Student Loan Refinancing Guide


How to refinance your student loans, for lawyers, professionals—and anyone who wants to save money!

So you want to get rid of those law school loans? This Student Loan Refinancing Guide includes what I learned spending hundreds of hours negotiating and searching for the best deals to refinance your law school loans (or any loans really). When I decided that I wanted to create a guide to refinancing student loans, I got pretty obsessed meticulously researching and hunting for the perfect deal. I remember the time before I paid off my $190,000 in student loan debt and all I wanted to do was get them paid off as soon as possible. Although I recommend reading this guide from the beginning, use the menu below to jump to the section that interests you most.

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Best Student Loan Refinancing Bonuses

Note: I’ve negotiated a special deal for our readers. If you use these links, you will get the bonus and you’ll help support the growth and development of this site.

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5, 7, 10, 15 & 20 years
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5, 7, 10, 15 & 20 years
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5, 7, 10, 15 & 20 years
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Variable & Fixed
5-15 & 20 years
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5, 7, 10, 15 & 20 years
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1.95%–2.95%
Fixed Only
5, 7, 10 & 15 years
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Contents

Chapter 1
10 Refinancing Facts
Chapter 2
How Long to Pay Off?
Chapter 3
Important Considerations
Chapter 4
Variable vs Fixed Rate
Chapter 5
Loan Payoff strategies
Chapter 6
Refinance Companies

chapter one

10 facts about refinancing

Refinancing your student loans is one of the best things you can do when you graduate assuming you aren’t seeking loan forgiveness. Why? You’re paying thousands of dollars of unnecessary interest each year. That interest is keeping you from paying down the student loan balance. And the student loan balance is keeping you from building wealth. So, refinance those loans and start paying them down!

Fact #1: You'll Save A Ton of Money

Compound interest is a wonderful thing. Compound interest in reverse will kill you. If you're paying an average 6.8% interest on your student loans, you need $566 a month for every $100,000 you've borrowed just to cover the interest alone. Plug your numbers into the calculator to see how much money you'll save by having a lower interest rate.

Student Loan Refinance Calculator

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Results

Original Loan New Loan Savings
Total Interest Paid
# of Years to Pay Off

Fact #2: Refinancing is Usually Quick and Easy

When I graduated from law school, nobody refinanced student loans. When the original refinancing players showed up in 2013, there were lots of problems handling applications and processing a deluge of professionals interested in refinancing their loans. Those days are over. You can get a preliminary quote within five minutes. If you have all your loan documents together, it might take you another 15 minutes to submit the application electronically. I recommend you check around with all the different companies (pretty easy once you have your paperwork together) to get the best rate.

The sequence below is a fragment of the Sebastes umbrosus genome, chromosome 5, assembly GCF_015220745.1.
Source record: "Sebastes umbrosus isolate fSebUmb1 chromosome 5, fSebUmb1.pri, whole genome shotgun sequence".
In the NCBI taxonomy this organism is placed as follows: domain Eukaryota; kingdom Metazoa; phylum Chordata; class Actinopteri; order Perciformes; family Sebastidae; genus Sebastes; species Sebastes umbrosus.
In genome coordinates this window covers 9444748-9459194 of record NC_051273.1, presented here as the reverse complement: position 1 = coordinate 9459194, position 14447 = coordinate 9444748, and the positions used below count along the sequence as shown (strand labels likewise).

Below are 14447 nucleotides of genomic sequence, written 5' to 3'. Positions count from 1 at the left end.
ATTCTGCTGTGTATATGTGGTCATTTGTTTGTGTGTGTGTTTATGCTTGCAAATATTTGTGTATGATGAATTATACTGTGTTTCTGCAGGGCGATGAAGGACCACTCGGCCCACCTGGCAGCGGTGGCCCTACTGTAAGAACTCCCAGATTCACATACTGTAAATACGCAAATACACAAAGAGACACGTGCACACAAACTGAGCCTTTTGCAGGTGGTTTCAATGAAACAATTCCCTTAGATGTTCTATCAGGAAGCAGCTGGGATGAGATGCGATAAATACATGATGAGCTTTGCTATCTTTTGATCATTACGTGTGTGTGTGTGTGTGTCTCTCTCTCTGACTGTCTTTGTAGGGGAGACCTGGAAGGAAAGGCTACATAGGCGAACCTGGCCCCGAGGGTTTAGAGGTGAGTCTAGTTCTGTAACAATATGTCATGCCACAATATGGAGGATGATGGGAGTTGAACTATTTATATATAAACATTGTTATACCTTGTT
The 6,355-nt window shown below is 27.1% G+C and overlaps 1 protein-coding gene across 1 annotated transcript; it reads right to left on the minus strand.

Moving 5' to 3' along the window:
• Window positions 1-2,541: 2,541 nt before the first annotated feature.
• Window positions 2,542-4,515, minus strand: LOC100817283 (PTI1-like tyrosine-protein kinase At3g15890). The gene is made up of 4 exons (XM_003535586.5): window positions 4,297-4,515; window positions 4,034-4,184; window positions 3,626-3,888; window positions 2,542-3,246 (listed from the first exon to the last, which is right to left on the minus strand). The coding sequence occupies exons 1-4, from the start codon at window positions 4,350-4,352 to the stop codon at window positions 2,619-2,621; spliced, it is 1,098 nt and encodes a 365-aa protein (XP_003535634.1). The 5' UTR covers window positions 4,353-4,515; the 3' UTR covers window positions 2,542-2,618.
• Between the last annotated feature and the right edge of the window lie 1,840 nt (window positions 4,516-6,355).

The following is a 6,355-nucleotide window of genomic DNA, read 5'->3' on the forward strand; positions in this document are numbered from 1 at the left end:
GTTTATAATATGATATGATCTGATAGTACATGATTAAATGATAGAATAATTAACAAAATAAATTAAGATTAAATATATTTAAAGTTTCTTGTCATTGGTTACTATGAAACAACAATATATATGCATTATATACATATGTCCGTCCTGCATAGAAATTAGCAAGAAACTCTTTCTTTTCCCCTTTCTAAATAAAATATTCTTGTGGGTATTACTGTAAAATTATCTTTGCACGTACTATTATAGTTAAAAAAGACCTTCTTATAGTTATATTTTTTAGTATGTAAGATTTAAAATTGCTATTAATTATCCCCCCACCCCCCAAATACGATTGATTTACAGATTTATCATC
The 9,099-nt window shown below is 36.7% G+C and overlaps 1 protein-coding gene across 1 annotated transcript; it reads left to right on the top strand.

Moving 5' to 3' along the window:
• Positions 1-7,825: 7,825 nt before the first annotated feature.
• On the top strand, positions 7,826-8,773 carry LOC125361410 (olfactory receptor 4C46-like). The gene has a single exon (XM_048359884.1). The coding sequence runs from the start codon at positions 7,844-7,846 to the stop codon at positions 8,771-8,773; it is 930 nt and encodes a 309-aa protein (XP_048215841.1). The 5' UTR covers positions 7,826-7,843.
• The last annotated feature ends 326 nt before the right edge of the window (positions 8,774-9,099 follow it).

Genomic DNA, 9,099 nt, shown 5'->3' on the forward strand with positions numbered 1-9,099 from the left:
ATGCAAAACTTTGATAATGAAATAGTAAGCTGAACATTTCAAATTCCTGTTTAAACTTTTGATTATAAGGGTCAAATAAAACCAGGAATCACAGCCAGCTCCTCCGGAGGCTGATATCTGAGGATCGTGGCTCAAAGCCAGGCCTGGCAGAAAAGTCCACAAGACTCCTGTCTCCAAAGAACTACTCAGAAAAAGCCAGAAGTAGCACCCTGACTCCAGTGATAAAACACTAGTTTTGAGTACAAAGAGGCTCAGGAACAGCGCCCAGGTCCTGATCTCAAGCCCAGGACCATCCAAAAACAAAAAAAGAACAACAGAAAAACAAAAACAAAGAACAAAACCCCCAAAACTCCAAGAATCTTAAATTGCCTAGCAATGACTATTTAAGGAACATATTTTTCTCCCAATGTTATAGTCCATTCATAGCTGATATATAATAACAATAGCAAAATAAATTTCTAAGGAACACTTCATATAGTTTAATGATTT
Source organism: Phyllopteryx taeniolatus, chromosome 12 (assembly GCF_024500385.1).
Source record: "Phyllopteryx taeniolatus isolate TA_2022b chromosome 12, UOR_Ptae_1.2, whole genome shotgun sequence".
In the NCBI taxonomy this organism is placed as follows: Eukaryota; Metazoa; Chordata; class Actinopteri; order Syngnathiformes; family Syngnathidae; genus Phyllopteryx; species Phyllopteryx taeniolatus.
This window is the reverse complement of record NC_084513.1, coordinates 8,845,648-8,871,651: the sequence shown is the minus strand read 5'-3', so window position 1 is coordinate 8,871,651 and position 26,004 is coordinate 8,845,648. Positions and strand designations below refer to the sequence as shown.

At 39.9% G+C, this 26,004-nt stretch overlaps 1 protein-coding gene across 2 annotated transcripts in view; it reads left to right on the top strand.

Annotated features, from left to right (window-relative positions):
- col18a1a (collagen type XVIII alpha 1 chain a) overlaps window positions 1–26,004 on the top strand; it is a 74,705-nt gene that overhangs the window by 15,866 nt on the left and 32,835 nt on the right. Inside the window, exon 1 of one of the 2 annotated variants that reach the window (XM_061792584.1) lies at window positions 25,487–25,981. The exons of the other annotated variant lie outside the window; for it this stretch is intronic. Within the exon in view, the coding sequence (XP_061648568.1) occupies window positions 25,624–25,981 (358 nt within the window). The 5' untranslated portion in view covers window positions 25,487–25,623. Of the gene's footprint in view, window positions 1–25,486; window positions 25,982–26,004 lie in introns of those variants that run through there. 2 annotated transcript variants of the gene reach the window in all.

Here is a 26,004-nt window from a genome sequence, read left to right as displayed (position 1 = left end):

Fact #3: You Don't Have to Refinance All of Your Loans

Sometimes a lawyer is worried about refinancing everything at the same time. Maybe you have an attractive fixed interest rate on an undergraduate loan? There's no need to include it in the package that gets refinanced. Maybe you want to dip your toe into the waters but keep some of your loans in the federal program. There's no requirement to refinance student loans in bulk. Refinance the portion that feels comfortable and keeping moving.

Fact #4: You Get Better Service

There's a reason the federal government sued Navient in early 2017. The federal student loan servicers have a history of customer complaints. Specifically, the government alleged that Navient "processed payments incorrectly; created obstacles by providing bad information and failed to act when borrowers complained." Having seen them set such a low threshold, you're likely to be impressed with a modern web interface, the ability to easily make extra payments and flexible policies. While no company is perfect, the student loan refinancing market is extremely competitive at the moment which means each company has to work hard to win your business.

Fact #5: Consolidation and Refinancing Aren't the Same Thing

Many people mix up these terms. Consolidation is combining all of your loans into one federal loan. Unfortunately (for you), the government averages the interest rates of all of your loans and then rounds them up to the nearest 1/8th%. Refinancing occurs when a private bank or lender repays your federal loans and issues a new loan to you, typically at a much lower interest rate. Refinance. Don't consolidate.